Joseph Fetchick, III v. Donald Eslinger


Opinion issued by court as to Appellant Joseph Fetchick, III. Decision: Affirmed. Opinion type: Non-Published. Opinion method: Per Curiam. The opinion is also available through the Court's Opinions page at this link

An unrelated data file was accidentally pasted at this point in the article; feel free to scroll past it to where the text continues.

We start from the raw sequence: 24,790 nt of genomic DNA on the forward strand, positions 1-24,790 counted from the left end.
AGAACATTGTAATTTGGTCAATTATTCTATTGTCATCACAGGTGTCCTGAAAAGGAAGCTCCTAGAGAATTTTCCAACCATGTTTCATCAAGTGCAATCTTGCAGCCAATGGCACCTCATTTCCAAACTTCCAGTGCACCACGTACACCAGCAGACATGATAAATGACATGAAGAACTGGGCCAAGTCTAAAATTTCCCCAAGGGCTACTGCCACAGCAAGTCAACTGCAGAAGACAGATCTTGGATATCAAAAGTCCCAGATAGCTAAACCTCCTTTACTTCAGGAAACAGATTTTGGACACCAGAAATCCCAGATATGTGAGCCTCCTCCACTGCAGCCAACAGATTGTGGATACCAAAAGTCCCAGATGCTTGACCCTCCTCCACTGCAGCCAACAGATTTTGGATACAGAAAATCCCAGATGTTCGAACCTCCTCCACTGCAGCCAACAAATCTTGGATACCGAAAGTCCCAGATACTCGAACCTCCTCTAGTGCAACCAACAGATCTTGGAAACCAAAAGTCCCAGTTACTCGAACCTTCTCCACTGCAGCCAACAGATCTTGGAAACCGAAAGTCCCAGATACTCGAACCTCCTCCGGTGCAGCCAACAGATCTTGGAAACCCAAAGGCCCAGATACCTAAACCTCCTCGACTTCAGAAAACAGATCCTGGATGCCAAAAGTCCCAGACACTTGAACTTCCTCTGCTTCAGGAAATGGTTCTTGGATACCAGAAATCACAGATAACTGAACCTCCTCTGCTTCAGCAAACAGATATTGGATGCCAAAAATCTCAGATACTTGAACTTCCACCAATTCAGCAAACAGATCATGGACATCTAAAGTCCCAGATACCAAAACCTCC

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Case: 17-11604 Date Filed: 04/10/2018 Page: 1 of 4 [DO NOT PUBLISH] IN THE UNITED STATES COURT OF APPEALS FOR THE ELEVENTH CIRCUIT ________________________ No. 17-11604 Non-Argument Calendar ________________________ D.C. Docket No. 6:15-cv-00096-JA-TBS JOSEPH FETCHICK, III, Plaintiff-Appellant, versus SEMINOLE COUNTY, a political subdivision of the state of Florida, Defendant, DENNIS M. LEMMA, as Sheriff of Seminole County, Florida, Defendant-Appellee. ________________________ Appeal from the United States District Court for the Middle District of Florida ________________________ (April 10, 2018) Case: 17-11604 Date Filed: 04/10/2018 Page: 2 of 4 Before MARTIN, JILL PRYOR and ANDERSON, Circuit Judges. PER CURIAM: Joseph Fetchick, III, appeals the district court’s grant of summary judgment in favor of Dennis M. Lemma, the Sheriff of Seminole County (“the Sheriff”), in his employment discrimination lawsuit alleging violation of his First Amendment right to freedom of association, filed pursuant to 42 U.S.C. § 1983. On appeal, Fetchick argues that the district court erred because it failed to properly consider evidence he presented opposing summary judgment showing that the Sheriff violated his right to freedom of intimate association, and in concluding that he violated policies of the Seminole County Sheriff’s Office (“the Sheriff’s Office”). In support, Fetchick highlights several pieces of evidence that he argues support his contention that the Sheriff fired him for engaging in an intimate relationship. We review de novo a district court’s grant of summary judgment, viewing the evidence in the light most favorable to the non-moving party. Quigg v. Thomas Cnty. Sch. Dist., 814 F.3d 1227, 1235 (11th Cir. 2016). The non-moving party must respond with specific factual evidence, not mere allegations. Gargiulo v. G.M. Sales, Inc., 131 F.3d 995, 999 (11th Cir. 1997). If the non-moving party does not respond, then summary judgment may be granted “if the motion and supporting materials—including the facts considered undisputed—show that the movant is entitled to it.” Fed. R. Civ. P. 56(e)(3). Summary judgment is properly 2 Case: 17-11604 Date Filed: 04/10/2018 Page: 3 of 4 granted only if “there is no genuine dispute as to any material fact and the movant is entitled to judgment as a matter of law.” Fed. R. Civ. P. 56(a). A genuine issue of material fact exists when “the evidence is such that a reasonable jury could return a verdict for the non-moving party.” Quigg, 814 F.3d at 1235 (quotations and alteration omitted). Section 1983 provides a private cause of action against any person who, acting under color of state law, abridges rights created by the Constitution and laws of the United States. See 42 U.S.C. § 1983. The First Amendment, in turn, protects a public employee’s right to intimate association. See McCabe v. Sharrett, 12 F.3d 1558, 1562–63 (11th Cir. 1994). The right to intimate association protects an individual’s “freedom to choose to enter into and maintain certain intimate human relationships,” including “the personal relationships that attend the creation and sustenance of a family—marriage, childbirth, the raising and education of children, and cohabitation with one's relatives.” Id. at 1563. We analyze claims that a public employer violated an employee’s right to intimate association under the test set forth by the Supreme Court in Mt. Healthy City School Dist. Bd. of Ed. v. Doyle, 429 U.S. 274 (1977); McCabe, 12 F.3d at 1562; see also Smith v. Price, 616 F.2d 1371, 1376 (5th Cir. 1980). Under that test, the employee first must show that the act for which he alleged he was fired was constitutionally protected, and that it was a “substantial” or “motivating” 3 Case: 17-11604 Date Filed: 04/10/2018 Page: 4 of 4 factor in the decision to discharge him. Nicholson v. Gant, 816 F.2d 591, 599 (11th Cir. 1987). Once this is shown the burden shifts to the public official or entity to show by a preponderance of the evidence that the employee would have been dismissed in the absence of the protected act. Id. (citing Mt. Healthy, 429 U.S. at 287). The district court did not err in granting summary judgment because, assuming arguendo that Fetchick’s romantic relationship was constitutionally protected, the record does not show that his relationship was a substantial or motivating factor in the Sheriff’s decision to terminate him. See McCabe, 12 F.3d at 1562; Smith, 616 F.2d at 1376. Instead, undisputed evidence supports that the Sheriff fired Fetchick for six policy violations, many of which involved underlying conduct to which Fetchick admitted, including handcuffing a student who had not committed a crime. We conclude that no reasonable jury could find on this record that the Sheriff fired Fetchick for engaging in an intimate relationship. Accordingly, we affirm the district court’s grant of summary judgment. AFFIRMED. 4

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